Dear Zarrolou, Here's some feedback. I like the question itself quite a bit. My only criticism are the answer choices. Obviously, the OA (C) need to be on the list, and (B) 7 is an excellent distractor (what folks get if they just plug in integer values of x). I don't know about (D) 14 --- who would pick that? If folks realize that the output is +6 for x > 3 and -6 for x < -3, I could see them saying, "Hmm, how many integers from -6 to 6? That must be 12." Forgetting inclusive counting in something like this --- that's a huge predictable error. I think both 6 & 12 would be good to have on the answer list for this reason. I have no idea how anyone could possibly pick (A) 0 ---- anyone who can plug in any single number and get an output will know there are now zero outputs. I see that as a wasted incorrect answer: one that no one will pick. Choice (E) is debatable. I would recommend 3, 6, 7, 12, 13 as the answer choices myself. What do you think? Mike
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Re: How many values can the integer p=|x+3|-|x-3| assume? [#permalink]

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16 May 2013, 15:21

mikemcgarry wrote:

Dear Zarrolou, Here's some feedback. I like the question itself quite a bit. My only criticism are the answer choices. Obviously, the OA (C) need to be on the list, and (B) 7 is an excellent distractor (what folks get if they just plug in integer values of x). I don't know about (D) 14 --- who would pick that? If folks realize that the output is +6 for x > 3 and -6 for x < -3, I could see them saying, "Hmm, how many integers from -6 to 6? That must be 12." Forgetting inclusive counting in something like this --- that's a huge predictable error. I think both 6 & 12 would be good to have on the answer list for this reason. I have no idea how anyone could possibly pick (A) 0 ---- anyone who can plug in any single number and get an output will know there are now zero outputs. I see that as a wasted incorrect answer: one that no one will pick. Choice (E) is debatable. I would recommend 3, 6, 7, 12, 13 as the answer choices myself. What do you think? Mike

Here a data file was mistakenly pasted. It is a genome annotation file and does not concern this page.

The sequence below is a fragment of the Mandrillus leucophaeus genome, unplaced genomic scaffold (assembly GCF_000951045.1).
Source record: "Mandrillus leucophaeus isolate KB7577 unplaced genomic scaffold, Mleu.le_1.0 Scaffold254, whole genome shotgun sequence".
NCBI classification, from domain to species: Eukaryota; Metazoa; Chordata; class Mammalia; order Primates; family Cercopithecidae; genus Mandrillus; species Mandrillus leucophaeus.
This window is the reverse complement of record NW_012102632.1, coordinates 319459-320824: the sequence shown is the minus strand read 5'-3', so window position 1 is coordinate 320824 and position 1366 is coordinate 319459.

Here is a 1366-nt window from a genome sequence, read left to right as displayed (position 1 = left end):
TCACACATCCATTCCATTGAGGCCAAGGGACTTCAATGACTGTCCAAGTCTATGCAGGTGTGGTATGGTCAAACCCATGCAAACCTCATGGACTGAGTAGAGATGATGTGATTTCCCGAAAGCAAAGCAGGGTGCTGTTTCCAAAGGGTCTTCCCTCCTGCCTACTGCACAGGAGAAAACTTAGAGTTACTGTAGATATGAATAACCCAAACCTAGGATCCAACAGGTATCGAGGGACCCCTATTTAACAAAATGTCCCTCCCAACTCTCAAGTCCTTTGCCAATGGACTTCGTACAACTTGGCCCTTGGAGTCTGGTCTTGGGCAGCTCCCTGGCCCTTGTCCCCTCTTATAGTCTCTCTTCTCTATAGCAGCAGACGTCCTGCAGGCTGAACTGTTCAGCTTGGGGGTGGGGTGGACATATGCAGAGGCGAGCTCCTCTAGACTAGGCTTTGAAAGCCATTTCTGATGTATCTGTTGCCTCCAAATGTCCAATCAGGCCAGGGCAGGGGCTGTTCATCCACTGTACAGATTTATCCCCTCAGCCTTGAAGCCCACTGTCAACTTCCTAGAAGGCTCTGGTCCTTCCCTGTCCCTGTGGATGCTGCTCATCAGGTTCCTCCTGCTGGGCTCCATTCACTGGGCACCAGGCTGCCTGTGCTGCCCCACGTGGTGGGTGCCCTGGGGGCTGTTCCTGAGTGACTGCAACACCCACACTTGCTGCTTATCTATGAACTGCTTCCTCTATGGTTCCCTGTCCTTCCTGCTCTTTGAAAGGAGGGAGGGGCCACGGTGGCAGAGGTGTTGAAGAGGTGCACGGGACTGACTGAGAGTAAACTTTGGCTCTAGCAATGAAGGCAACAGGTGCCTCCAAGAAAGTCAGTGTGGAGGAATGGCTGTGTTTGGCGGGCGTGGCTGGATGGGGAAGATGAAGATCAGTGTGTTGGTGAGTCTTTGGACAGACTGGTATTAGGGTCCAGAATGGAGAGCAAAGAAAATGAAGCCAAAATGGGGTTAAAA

Many thanks for the feedback first of all, it's always good to hear your opinion.

I think that your advise is great, I will update the original question. Just I will not use that order, otherwise folks who got it right and pressed C will have a wrong answer on their workbook (I think...)

Just one thing before I proceed, my option E "cannot be determined" sounds good as possible answer. Some users wrote to me saying that is the first thing that came into their mind when they saw the question. What do you think?

Thanks again Mike
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Re: How many values can the integer p=|x+3|-|x-3| assume? [#permalink]

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30 May 2013, 12:45

Can you tell me if my explanation is correct? I have a good deal of difficultly with absolute value!

For problems like this, we get a range of numbers to test by seeing what values with make x=0. For example, -3 makes x+3 =0 and 3 makes x-3 = 0. So we test those cases and get two results. Then, we test cases where X is greater and less than 3, which get's us the same result for every integer greater than + x and less than - x. Then, we test integers between -3 and 3 getting us the remainder of the possible answers.